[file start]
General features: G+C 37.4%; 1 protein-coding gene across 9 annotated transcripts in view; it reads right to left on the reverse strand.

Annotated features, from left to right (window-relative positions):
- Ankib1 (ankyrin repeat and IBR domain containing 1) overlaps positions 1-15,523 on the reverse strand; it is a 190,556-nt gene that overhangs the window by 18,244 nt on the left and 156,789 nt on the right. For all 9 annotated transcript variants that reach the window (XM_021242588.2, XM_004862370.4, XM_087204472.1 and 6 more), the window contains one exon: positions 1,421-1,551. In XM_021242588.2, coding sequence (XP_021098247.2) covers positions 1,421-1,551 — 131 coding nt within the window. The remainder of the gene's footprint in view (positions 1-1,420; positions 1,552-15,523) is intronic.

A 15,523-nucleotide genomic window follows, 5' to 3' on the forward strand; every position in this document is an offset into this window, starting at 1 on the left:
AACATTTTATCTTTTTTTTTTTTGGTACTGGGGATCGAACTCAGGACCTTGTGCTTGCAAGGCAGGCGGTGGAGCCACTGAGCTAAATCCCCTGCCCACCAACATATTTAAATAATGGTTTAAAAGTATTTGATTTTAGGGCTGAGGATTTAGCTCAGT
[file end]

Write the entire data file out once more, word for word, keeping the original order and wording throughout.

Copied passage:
General features: G+C 37.4%; 1 protein-coding gene across 9 annotated transcripts in view; it reads right to left on the reverse strand.

Annotated features, from left to right (window-relative positions):
- Ankib1 (ankyrin repeat and IBR domain containing 1) overlaps positions 1-15,523 on the reverse strand; it is a 190,556-nt gene that overhangs the window by 18,244 nt on the left and 156,789 nt on the right. For all 9 annotated transcript variants that reach the window (XM_021242588.2, XM_004862370.4, XM_087204472.1 and 6 more), the window contains one exon: positions 1,421-1,551. In XM_021242588.2, coding sequence (XP_021098247.2) covers positions 1,421-1,551 — 131 coding nt within the window. The remainder of the gene's footprint in view (positions 1-1,420; positions 1,552-15,523) is intronic.

A 15,523-nucleotide genomic window follows, 5' to 3' on the forward strand; every position in this document is an offset into this window, starting at 1 on the left:
AACATTTTATCTTTTTTTTTTTTGGTACTGGGGATCGAACTCAGGACCTTGTGCTTGCAAGGCAGGCGGTGGAGCCACTGAGCTAAATCCCCTGCCCACCAACATATTTAAATAATGGTTTAAAAGTATTTGATTTTAGGGCTGAGGATTTAGCTCAGT